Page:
I received an email from an engineer that was looking at our Super Air Nozzles. They currently were using four blow-off lines that were made from 6mm ID copper tubes. The system was designed to blow out holes after machining. The engineer was in charge of the task of optimizing 25 machining stations similar to this one. He was familiar with EXAIR products from his previous employment, and he recognized the waste of compressed air by using open pipe. He purchased four Nano Super Air Nozzle, model 1110SS, for a trial. He was impressed with the performance, the low sound level, and the engineered design in safety. But, for upper management in his company, he had to show a cost savings in order to change all the stations in the facility. He asked me to help him in calculating the compressed air savings.
He gave me some additional details about their application. He was using the compressed air about 30% of the time throughout an 8 hour day at a pressure of 80 PISG. He wanted to present the savings per day, week, and year as well as the payback period in his evaluation. I have performed many of these calculations for other customers and was happy to help. It is sometimes easier to speak in terms of savings, as everyone can relate to money, especially management.
Flow: 1110SS Nano Super Air Nozzle – 8.3 SCFM at 80 PSIG
The Calculator tells us you will see a ROI (Return on investment) is less than 5 days! And will save you $3,033.00 over a full year on compressed air generation cost alone!
Don’t be fooled by the initial cost of a tube, pipe, drilled holes, or a substandard nozzle. You can see by the facts above, if you use any additional compressed air in your blow-off application, it will cost you a lot of money in the long run. If you need any help in calculating how much money EXAIR products can save you, you can use our Air Savings Calculator from our website, or you contact an Application Engineer at EXAIR. We will be happy to help you.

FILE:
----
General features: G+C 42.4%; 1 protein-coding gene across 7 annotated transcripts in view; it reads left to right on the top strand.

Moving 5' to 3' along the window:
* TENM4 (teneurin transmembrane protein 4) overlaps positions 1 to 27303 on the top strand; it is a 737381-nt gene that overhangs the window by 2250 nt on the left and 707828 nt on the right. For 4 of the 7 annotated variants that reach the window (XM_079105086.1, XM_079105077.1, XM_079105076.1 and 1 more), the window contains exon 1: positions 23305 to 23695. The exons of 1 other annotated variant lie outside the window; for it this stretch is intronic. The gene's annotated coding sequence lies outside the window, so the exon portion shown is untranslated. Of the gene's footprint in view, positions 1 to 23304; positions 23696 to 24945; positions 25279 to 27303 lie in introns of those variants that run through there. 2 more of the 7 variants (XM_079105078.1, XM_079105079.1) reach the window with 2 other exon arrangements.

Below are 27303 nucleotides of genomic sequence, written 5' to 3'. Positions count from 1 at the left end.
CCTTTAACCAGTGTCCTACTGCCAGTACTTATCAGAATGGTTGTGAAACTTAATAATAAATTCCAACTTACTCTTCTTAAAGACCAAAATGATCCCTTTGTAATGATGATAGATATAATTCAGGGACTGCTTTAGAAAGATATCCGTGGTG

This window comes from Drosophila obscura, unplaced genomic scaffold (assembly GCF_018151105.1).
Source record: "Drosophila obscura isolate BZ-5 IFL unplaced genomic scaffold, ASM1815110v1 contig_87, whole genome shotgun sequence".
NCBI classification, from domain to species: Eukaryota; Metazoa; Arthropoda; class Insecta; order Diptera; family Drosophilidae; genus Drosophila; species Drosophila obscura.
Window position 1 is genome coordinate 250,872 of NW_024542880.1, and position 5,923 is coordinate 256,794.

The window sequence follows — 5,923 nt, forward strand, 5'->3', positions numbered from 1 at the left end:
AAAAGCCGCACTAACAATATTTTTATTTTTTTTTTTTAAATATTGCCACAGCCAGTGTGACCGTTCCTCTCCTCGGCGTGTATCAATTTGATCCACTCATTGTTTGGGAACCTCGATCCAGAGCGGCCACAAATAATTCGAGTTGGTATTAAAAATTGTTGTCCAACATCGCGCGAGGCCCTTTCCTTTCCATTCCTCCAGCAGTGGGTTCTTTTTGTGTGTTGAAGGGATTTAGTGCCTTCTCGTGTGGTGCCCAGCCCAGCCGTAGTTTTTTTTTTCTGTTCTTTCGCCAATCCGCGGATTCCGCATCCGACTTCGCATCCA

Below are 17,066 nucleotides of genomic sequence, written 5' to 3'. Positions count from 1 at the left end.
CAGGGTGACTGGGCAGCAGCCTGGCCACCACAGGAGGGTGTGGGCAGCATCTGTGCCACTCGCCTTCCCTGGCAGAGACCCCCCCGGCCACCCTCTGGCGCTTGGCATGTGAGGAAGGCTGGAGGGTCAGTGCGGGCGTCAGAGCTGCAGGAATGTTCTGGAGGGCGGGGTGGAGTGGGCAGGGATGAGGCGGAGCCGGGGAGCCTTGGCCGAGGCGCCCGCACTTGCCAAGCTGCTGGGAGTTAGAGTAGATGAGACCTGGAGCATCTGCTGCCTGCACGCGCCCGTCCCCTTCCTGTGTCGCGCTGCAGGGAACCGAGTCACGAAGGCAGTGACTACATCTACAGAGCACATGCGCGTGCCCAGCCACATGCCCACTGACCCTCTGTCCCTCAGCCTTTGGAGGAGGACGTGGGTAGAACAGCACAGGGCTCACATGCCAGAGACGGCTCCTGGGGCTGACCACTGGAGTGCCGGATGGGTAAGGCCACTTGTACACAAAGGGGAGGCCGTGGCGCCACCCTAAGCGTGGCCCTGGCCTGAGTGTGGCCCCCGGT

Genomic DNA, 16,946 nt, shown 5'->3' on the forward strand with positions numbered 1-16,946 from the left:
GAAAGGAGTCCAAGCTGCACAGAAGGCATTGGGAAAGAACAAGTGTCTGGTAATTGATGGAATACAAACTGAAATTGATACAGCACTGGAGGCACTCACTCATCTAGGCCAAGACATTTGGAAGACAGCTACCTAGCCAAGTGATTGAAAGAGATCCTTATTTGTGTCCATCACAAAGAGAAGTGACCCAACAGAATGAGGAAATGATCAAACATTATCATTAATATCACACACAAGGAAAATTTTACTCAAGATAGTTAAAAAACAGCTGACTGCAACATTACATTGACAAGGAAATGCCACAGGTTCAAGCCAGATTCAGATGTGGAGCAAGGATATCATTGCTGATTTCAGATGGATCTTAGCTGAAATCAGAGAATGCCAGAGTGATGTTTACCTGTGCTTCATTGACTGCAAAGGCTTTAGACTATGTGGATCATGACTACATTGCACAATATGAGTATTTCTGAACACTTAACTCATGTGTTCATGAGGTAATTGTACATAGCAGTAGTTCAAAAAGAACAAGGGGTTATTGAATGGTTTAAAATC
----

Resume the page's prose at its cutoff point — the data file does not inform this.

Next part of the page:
Return on Investment, or ROI, is the ratio of profit over total investment. Many people use it to check stocks, financial markets, capital equipment, etc. It is a quantitative way in determining the validity for an investment or project. You can use the ROI value to give a measurable rate in looking at your investment. For a positive ROI value, the project will pay for itself in less than one year. Any negative values would represent a high-risk investment. In this blog, I will compare the ROI between an EXAIR Super Air Knife to a common drilled pipe. Let’s start by looking at Equation 1 to calculate the Return on Investment:
Equation 1: ROI = (Total annual savings – Total Project Cost) / Total Project Cost * 100
The Total Project Cost is the cost of the product with the labor to install. In our example, we will use a 24” (610mm) wide blow-off device. One device will be an inexpensive drilled pipe and the other will be a high-efficiency EXAIR Super Air Knife. The drilled pipe had (48) 1/16” (1.6mm) diameter holes spaced ½” (13mm) apart. EXAIR manufactures the model 110024 Super Air Knife with a .002” (.05mm) slot along the entire length. Both have a blowing width of 24” to cover the conveyor. The model 110024 has a retail price of $491.00 each. The cost of the drilled pipe was around $50.00. What a difference in price! But, how could EXAIR remain a leader in this industry for over 35 years?
Let’s continue on with the Return on Investment. The amount of time required to install the Super Air Knife across the conveyor only took a maintenance staff about one hour to mount. The labor rate that I will use in this example is $75.00 per hour (you can change this to your current labor rate). The labor cost to install the knife is $75.00. The Total Project Cost can be calculated as follows: ($491 – $50) + $75.00 = $516.00. The next part of the equation, Total annual savings, is a bit more in-depth, but the calculation is shown below.